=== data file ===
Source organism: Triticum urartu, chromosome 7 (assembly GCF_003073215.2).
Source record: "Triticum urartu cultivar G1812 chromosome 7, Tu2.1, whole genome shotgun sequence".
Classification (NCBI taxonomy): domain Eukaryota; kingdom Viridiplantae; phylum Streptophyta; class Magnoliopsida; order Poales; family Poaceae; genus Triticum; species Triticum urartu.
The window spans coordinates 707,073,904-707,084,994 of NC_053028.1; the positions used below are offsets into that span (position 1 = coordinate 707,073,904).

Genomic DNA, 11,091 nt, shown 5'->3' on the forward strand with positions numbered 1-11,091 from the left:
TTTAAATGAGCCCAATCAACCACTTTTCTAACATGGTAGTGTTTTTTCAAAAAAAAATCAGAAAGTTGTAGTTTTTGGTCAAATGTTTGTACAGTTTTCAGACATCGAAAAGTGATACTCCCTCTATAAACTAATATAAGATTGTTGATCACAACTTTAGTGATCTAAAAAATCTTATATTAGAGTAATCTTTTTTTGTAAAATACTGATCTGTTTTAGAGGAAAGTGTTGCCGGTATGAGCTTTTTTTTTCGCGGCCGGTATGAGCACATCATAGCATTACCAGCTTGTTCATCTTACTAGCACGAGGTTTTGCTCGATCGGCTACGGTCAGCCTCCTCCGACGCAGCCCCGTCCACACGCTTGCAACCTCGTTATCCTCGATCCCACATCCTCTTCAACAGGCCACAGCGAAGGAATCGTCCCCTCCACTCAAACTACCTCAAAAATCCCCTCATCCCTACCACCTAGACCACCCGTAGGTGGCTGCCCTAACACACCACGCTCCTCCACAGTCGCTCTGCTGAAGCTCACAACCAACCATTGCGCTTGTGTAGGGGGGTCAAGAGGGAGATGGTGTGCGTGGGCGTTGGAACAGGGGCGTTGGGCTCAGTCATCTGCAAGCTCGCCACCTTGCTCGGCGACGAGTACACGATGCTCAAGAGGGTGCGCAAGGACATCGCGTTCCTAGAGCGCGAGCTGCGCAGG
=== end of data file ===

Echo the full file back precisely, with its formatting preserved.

Source organism: Triticum urartu, chromosome 7 (assembly GCF_003073215.2).
Source record: "Triticum urartu cultivar G1812 chromosome 7, Tu2.1, whole genome shotgun sequence".
Classification (NCBI taxonomy): domain Eukaryota; kingdom Viridiplantae; phylum Streptophyta; class Magnoliopsida; order Poales; family Poaceae; genus Triticum; species Triticum urartu.
The window spans coordinates 707,073,904-707,084,994 of NC_053028.1; the positions used below are offsets into that span (position 1 = coordinate 707,073,904).

Genomic DNA, 11,091 nt, shown 5'->3' on the forward strand with positions numbered 1-11,091 from the left:
TTTAAATGAGCCCAATCAACCACTTTTCTAACATGGTAGTGTTTTTTCAAAAAAAAATCAGAAAGTTGTAGTTTTTGGTCAAATGTTTGTACAGTTTTCAGACATCGAAAAGTGATACTCCCTCTATAAACTAATATAAGATTGTTGATCACAACTTTAGTGATCTAAAAAATCTTATATTAGAGTAATCTTTTTTTGTAAAATACTGATCTGTTTTAGAGGAAAGTGTTGCCGGTATGAGCTTTTTTTTTCGCGGCCGGTATGAGCACATCATAGCATTACCAGCTTGTTCATCTTACTAGCACGAGGTTTTGCTCGATCGGCTACGGTCAGCCTCCTCCGACGCAGCCCCGTCCACACGCTTGCAACCTCGTTATCCTCGATCCCACATCCTCTTCAACAGGCCACAGCGAAGGAATCGTCCCCTCCACTCAAACTACCTCAAAAATCCCCTCATCCCTACCACCTAGACCACCCGTAGGTGGCTGCCCTAACACACCACGCTCCTCCACAGTCGCTCTGCTGAAGCTCACAACCAACCATTGCGCTTGTGTAGGGGGGTCAAGAGGGAGATGGTGTGCGTGGGCGTTGGAACAGGGGCGTTGGGCTCAGTCATCTGCAAGCTCGCCACCTTGCTCGGCGACGAGTACACGATGCTCAAGAGGGTGCGCAAGGACATCGCGTTCCTAGAGCGCGAGCTGCGCAGG